The bottom patches are slightly larger measuring 3-5/8'' x 2-7/8''. These appear to be in mint condition as pictured. We have just noticed that the gold threads are unfinished on the left side of the left patch. This is not damaged, it is unfinished when it was made.
From Wikipedia, the free encyclopedia
Mission name: Apollo 14
Spacecraft name: CSM: Kitty Hawk, LM: Antares, Command Module:CM-110
mass: 29,240 kg
Service Module: SM-110
Lunar Module: LM-8
mass: 15,264 kg
Crew size: 3
Call sign: CSM: Kitty Hawk, LM: Antares
Launch vehicle: Saturn V SA-509
Launch pad: LC 39A Kennedy Space Center, Florida, U.S.A.
Launch date: January 31, 1971, 21:03:02 UTC
Lunar landing: February 5, 1971, 09:18:11 UTC
Lunar EVA duration: First 04:47:50, Second 04:34:41, Total 09:22:31
Lunar surface time: 1 day 9 hours 30 minutes 29 seconds
Lunar sample mass: 42.28 kg (93.21 lbs)
CSM time in lunar orbit: 2 days 18 hours 35 minutes 39 seconds
Landing: February 9, 1971, 21:05:00 UTC, South Pacific Ocean
Mission duration: 9 days 0 hours 1 minute 58 seconds
Apollo 14 was the eighth manned mission in the United States Apollo program, and the third to land on the Moon. It was the last of the ''H missions'', targeted landings with two day stays on the Moon with two lunar EVAs, or moonwalks.
Commander Alan Shepard, Command Module Pilot Stuart Roosa, and Lunar Module Pilot Edgar Mitchell launched on their nine day mission on January 31, 1971 at 4:04:02 pm local time after a 40 minute, 2 second delay due to launch site weather restrictions, the first such delay in the Apollo program. Shepard and Mitchell made their lunar landing on February 5 in the Fra Mauro formation; this had originally been the target of the aborted Apollo 13 mission. During the two lunar EVAs, 42 kilograms (93 pounds) of Moon rocks were collected and several surface experiments, including seismic studies, were performed. Shepard famously hit two golf balls on the lunar surface with a makeshift club he had brought from Earth. Shepard and Mitchell spent about 33 hours on the Moon, with about 9 hours on EVA. While Shepard and Mitchell were on the surface, Roosa remained in lunar orbit aboard the Command Service Module, performing scientific experiments and photographing the Moon. He took several hundred seeds on the mission, many of which were germinated on return resulting in the so-called Moon trees. Shepard, Roosa, and Mitchell landed in the Pacific Ocean on February 9.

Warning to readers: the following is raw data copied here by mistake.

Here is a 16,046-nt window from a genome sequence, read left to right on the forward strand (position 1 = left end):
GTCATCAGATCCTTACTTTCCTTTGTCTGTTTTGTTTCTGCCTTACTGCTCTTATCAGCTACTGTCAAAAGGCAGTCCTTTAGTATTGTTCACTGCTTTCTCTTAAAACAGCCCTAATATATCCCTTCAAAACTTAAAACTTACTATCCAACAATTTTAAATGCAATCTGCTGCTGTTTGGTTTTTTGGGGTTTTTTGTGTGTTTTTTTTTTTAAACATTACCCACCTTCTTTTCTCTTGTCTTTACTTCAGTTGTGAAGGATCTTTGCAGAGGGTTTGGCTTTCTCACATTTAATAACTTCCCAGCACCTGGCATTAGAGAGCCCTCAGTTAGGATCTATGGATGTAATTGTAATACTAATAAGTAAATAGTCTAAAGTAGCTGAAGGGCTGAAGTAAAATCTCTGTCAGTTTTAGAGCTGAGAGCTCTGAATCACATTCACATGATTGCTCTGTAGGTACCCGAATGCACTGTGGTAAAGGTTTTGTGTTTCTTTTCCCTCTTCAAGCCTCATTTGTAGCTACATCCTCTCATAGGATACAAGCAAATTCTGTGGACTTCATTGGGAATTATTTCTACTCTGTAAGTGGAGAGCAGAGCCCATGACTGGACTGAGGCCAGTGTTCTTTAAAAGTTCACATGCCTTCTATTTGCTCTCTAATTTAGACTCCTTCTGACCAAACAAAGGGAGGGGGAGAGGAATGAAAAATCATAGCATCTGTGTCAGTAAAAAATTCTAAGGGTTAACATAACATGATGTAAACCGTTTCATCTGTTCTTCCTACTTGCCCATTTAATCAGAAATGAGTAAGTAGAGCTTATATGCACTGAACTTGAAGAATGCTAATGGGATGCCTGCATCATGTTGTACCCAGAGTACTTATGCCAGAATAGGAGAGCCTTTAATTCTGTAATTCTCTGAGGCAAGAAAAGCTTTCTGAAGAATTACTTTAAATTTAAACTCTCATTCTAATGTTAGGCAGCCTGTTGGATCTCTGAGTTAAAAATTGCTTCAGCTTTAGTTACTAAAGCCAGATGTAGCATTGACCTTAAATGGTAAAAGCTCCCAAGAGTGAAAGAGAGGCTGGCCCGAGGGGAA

Commander Alan B. Shepard, Jr., Second and last spaceflight
Command Module Pilot Stuart A. Roosa, Only spaceflight
Lunar Module Pilot Edgar D. Mitchell, Only spaceflight
Shepard was the oldest United States Astronaut when he made his trip aboard Apollo 14. He is the only Astronaut from Project Mercury (the original Mercury Seven astronauts) to reach the Moon. Another of the original seven, L. Gordon Cooper, had (as Apollo 10's backup commander) tentatively been scheduled to command the mission, but according to author Andrew Chaikin, his casual attitude toward training, along with problems with NASA hierarchy (reaching all the way back to the Mercury-Atlas 9 flight), resulted in his removal.
The mission was a personal triumph for Shepard, who had battled back from MéniŹre’s disease which grounded him from 1964 to 1968. He and his crew were originally scheduled to fly on Apollo 13, but in 1969 NASA officials switched the scheduled crews for Apollo 13 and 14. This was done to allow Shepard more time to train for his flight, as he had been grounded for 4 years. As of 2012, Mitchell is the only surviving member of the crew; Roosa died in 1994 from pancreatitis and Shepard in 1998 from leukemia.